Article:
Antibodies are proteins produced by the immune system in response to the presence of antigens (foreign substances). They are specialised in recognising and binding to antigens, helping the immune system recognise and eliminate pathogens like viruses and bacteria.
Antibody therapy, also known as immunotherapy or monoclonal antibody therapy, is a medical treatment that involves the use of antibodies as drugs to treat diseases. It is a targeted approach used in the treatment of various conditions, including cancer, autoimmune diseases, infectious diseases etc.
An antigen is a molecule or molecular structure that the immune system recognises as foreign or non-self. Antigens can be found on the surface of pathogens, cells, or foreign substances and trigger an immune response. They are essential for the body's defence against infections.
Biologics are large and complex molecules derived from living organisms, such as proteins or nucleic acids (e.g., DNA, RNA). They are often used as drugs to treat a variety of diseases, including cancer, autoimmune disorders, and infectious diseases. Examples of biologics include monoclonal antibodies, vaccines, and gene therapies.
Developability refers to the assessment of a drug candidate's suitability in the drug development process. It involves evaluating various aspects of a compound, such as its chemical properties, stability, safety profile, solubility, manufacturability, to determine its potential to become a successful drug.
Immunisation is the process of inducing immunity in an animal to a specific disease. In the antibody development process, it involves exposing a laboratory animal (such as a mouse or rabbit) to a specific antigen to stimulate the production of antibodies against that antigen.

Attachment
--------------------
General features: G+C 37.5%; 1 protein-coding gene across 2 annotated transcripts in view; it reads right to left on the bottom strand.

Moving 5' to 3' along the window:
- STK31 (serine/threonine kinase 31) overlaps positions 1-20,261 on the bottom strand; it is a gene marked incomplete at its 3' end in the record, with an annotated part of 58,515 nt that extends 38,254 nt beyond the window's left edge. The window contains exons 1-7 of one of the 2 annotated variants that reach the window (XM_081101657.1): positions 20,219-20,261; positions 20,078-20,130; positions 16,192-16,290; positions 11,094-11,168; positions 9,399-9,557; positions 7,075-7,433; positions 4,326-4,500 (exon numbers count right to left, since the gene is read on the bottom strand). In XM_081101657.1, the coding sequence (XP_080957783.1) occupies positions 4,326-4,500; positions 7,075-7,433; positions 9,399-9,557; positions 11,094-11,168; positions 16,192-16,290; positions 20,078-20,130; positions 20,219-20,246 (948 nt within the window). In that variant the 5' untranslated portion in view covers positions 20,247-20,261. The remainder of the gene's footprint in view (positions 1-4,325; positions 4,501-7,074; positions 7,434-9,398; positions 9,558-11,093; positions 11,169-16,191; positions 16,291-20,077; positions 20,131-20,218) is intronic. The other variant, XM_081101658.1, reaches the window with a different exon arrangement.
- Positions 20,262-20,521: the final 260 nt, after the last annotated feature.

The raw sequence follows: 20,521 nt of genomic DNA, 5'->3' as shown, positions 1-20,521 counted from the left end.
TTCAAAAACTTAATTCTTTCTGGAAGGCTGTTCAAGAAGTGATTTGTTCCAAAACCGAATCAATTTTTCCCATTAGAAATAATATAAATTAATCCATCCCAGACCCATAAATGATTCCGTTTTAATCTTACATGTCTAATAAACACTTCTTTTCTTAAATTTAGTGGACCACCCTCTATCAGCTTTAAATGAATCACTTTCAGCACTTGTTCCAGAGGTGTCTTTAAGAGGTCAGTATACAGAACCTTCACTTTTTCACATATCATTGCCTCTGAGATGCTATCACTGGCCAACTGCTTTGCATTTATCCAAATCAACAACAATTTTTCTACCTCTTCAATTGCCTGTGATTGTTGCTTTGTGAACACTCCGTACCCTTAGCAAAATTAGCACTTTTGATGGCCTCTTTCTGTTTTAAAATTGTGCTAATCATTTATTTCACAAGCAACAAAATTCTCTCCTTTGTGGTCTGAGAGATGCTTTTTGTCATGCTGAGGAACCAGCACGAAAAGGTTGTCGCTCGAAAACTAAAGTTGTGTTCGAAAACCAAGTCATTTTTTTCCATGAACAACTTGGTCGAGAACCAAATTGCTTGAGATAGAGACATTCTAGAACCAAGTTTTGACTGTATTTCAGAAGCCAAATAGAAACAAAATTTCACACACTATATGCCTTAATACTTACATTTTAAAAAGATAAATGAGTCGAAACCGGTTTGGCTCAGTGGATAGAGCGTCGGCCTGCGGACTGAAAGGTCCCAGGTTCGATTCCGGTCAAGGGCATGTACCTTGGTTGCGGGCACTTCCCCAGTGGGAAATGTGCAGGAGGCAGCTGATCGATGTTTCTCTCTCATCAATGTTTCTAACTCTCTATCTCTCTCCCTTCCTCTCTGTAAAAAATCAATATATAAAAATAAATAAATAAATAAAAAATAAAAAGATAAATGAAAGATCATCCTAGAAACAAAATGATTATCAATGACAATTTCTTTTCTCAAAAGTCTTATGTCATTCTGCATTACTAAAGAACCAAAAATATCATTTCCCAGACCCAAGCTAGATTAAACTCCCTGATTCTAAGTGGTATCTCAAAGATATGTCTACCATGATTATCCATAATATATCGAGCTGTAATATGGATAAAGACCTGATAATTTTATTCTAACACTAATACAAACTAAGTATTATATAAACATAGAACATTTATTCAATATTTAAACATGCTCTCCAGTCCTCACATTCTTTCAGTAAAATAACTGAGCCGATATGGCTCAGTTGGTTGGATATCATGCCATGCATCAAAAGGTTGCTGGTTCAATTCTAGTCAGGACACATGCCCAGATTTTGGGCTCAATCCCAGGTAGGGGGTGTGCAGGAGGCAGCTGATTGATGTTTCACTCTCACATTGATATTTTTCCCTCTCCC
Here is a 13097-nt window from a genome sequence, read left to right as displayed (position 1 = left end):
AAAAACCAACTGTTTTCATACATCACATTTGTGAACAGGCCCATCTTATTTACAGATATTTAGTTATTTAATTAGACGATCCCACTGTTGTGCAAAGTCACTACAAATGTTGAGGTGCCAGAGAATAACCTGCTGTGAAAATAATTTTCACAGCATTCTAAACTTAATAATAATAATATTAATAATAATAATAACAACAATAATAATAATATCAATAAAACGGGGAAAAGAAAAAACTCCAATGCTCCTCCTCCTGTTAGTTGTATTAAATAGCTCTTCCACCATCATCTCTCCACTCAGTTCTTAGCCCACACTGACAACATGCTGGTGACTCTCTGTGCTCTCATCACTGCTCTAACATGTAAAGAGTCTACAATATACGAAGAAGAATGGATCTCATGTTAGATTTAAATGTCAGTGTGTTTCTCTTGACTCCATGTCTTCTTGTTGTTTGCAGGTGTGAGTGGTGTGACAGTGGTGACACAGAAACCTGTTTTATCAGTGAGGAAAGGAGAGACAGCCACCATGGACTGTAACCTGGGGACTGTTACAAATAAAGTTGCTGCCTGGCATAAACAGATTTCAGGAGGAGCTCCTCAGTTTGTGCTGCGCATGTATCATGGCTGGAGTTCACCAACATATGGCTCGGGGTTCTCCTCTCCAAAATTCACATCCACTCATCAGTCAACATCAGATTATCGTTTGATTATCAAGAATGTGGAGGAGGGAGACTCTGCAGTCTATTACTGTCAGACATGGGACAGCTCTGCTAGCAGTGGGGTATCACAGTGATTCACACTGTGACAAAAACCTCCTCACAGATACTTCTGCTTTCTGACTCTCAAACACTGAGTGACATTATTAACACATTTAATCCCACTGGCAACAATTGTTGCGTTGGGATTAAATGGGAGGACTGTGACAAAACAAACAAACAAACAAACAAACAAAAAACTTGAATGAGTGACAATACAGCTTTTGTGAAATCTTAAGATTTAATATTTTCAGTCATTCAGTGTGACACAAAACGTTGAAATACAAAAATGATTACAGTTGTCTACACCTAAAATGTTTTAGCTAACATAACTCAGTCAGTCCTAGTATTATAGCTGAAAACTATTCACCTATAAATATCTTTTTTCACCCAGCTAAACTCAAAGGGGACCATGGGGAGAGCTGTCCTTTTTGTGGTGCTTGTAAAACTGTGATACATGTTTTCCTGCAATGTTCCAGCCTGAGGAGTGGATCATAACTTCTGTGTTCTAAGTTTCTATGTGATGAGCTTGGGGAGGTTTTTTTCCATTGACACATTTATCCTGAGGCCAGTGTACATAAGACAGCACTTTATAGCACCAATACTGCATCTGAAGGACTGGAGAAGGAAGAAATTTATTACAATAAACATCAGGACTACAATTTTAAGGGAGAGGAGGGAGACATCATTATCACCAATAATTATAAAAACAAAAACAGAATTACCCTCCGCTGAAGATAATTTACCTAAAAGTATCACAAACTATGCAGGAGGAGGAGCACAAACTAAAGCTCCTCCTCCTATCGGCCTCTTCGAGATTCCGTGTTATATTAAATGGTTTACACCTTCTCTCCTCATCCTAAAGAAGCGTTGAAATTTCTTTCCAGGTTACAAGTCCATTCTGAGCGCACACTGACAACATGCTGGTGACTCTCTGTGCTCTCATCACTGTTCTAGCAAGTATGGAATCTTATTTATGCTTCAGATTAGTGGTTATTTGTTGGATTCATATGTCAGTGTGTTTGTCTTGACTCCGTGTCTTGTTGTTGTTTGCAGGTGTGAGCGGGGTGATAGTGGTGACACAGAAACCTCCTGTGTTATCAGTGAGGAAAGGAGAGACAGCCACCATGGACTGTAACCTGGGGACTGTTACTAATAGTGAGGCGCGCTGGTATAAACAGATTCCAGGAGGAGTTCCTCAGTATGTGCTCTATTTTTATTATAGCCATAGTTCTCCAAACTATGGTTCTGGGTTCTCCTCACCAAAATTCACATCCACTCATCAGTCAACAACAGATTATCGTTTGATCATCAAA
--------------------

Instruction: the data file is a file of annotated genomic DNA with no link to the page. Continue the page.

Immunogenicity is the property of a drug to induce an immune response in the body. In drug development, it is important to assess immunogenicity to ensure that the patient’s immune system's response to the drug does not lead to adverse effects.
Small molecules are low molecular weight organic compounds which can be synthesised chemically. They are used as drugs to target specific proteins or pathways involved in diseases.
TechBio represents the intersection of technology and biology. The term places a strong emphasis on the transformative role of advanced technology in shaping the future of biological research and innovation. TechBio signifies a new era of companies that are integrating artificial intelligence, data analytics, and automation in biological sciences.
A vaccine is a biological preparation that stimulates the immune system to generate an immune response against a specific pathogen, like a virus or bacterium. Vaccines are used to prevent infectious diseases by exposing the immune system to an inactivated or weakened form of the causative agent or its component.